All abstracts (100 words) must be submitted by August 15, 2017 to:
Vladimir Pacheco Cueva,

For more information on the Network for the Critical Study of Global Capitalism see:
Conference Organizing Committee: William K. Carroll (Univ. of Victoria, Canada), Vladimir Pacheco Cueva (Aarhus Univ. Denmark), Anthony van Fossen (Griffith Univ. Australia), Jerry Harris (Global Studies Association, US), Marek Hrubec (Czech Academy of Sciences), Georgina Murray (Griffith Univ. Australia), Isaias R. Rivera (Univ. Autonoma de Chihuahua, Mexico), William I. Robinson (Univ. of California Santa Barbara, US), Leslie Sklair (London School of Economics, UK), and Jeb Sprague-Silgado (Univ. of California Santa Barbara, US).

Thursday, March 30, 2017

My new piece in Latin American Perspectives

The journal Latin American Perspectives has published my lengthy review of Caribbeanist Hilbourne Watson's excellent new monograph Globalization, Sovereignty and Citizenship in the Caribbean (published with the University of the West Indies Press).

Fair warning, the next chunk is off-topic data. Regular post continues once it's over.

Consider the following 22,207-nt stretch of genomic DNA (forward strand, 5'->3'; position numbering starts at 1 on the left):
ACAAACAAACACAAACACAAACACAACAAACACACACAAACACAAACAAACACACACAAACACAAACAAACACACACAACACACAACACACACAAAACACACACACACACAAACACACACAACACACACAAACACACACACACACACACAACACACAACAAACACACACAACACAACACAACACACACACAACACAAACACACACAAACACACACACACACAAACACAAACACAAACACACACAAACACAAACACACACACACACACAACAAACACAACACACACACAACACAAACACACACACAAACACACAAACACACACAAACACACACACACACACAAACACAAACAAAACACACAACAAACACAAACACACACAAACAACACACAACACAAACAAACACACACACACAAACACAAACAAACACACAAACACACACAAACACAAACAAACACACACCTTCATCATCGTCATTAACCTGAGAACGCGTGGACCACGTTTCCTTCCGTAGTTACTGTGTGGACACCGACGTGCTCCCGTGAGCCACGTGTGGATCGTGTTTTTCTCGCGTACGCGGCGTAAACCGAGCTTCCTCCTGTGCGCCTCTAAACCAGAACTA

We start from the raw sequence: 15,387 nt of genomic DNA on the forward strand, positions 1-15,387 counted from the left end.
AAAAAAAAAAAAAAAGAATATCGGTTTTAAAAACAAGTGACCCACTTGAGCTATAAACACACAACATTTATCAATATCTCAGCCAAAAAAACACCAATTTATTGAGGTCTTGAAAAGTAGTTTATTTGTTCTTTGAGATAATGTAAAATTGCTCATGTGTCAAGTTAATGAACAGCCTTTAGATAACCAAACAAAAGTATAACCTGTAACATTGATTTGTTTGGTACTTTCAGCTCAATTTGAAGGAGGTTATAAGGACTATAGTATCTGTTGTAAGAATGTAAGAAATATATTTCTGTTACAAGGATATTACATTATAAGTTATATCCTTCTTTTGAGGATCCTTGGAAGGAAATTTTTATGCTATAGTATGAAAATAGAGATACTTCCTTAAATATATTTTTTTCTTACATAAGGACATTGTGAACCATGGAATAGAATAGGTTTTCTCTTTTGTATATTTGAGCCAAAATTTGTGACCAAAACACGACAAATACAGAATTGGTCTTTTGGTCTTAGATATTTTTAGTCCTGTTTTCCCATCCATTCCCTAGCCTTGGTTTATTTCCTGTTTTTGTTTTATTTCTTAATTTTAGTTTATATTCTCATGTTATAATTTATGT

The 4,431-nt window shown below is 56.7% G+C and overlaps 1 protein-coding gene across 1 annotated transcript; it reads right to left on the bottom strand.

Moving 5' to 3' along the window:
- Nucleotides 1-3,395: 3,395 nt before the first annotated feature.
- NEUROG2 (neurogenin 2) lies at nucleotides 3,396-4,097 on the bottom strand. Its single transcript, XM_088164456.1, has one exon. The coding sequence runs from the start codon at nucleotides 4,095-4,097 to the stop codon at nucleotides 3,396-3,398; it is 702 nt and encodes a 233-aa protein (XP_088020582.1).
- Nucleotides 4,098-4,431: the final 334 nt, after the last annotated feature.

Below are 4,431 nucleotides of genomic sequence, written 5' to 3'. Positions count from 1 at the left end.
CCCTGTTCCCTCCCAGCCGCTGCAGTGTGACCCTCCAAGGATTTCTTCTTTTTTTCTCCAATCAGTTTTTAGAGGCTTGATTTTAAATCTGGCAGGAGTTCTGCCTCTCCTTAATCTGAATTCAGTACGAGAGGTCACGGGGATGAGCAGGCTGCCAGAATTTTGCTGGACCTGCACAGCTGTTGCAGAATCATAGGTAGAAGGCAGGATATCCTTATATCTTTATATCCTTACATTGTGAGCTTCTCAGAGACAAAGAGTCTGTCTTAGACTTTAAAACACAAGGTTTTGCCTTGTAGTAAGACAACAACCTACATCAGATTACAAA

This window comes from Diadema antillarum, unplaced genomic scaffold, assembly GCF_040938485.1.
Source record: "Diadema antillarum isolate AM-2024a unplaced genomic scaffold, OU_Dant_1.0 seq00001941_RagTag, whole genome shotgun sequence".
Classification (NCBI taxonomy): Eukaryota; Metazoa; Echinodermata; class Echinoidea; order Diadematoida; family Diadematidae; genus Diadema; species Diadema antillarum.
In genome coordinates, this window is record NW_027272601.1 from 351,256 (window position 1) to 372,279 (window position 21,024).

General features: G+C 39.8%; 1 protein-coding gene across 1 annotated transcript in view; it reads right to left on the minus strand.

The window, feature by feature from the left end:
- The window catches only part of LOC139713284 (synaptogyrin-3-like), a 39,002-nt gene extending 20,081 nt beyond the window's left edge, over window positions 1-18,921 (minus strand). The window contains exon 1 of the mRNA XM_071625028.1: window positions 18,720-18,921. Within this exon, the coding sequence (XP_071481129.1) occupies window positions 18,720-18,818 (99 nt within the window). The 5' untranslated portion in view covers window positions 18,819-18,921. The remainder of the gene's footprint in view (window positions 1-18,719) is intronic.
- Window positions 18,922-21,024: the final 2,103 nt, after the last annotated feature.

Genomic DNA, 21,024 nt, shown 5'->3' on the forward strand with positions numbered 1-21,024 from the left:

The review also includes some thoughts on the contributions 
to the volume by other well-known Caribbean political economists, such as Alex Dupuy, Linden Lewis, and Anton L. Allahar. You can read the entire review here.  

Thursday, March 23, 2017

Interview on The Real News

I was interviewed today by The Real News Network on current events in Haiti and in relation to my earlier research on paramilitarism in the context of economic restructuring, social conflict, and political tensions in the country.

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Saturday, February 25, 2017

Haïti : le capitalisme des paramilitaires

La revue Période a publié mon nouvel article en français «Haïti : le capitalisme des paramilitaires». Avec une approche portant sur l'économie politique globale, cet article donne un aperçu et une mise à jour des informations contenues dans mon livre datant de 2012. Une version mise à jour et élargie est publiée dans América Latina en movimiento.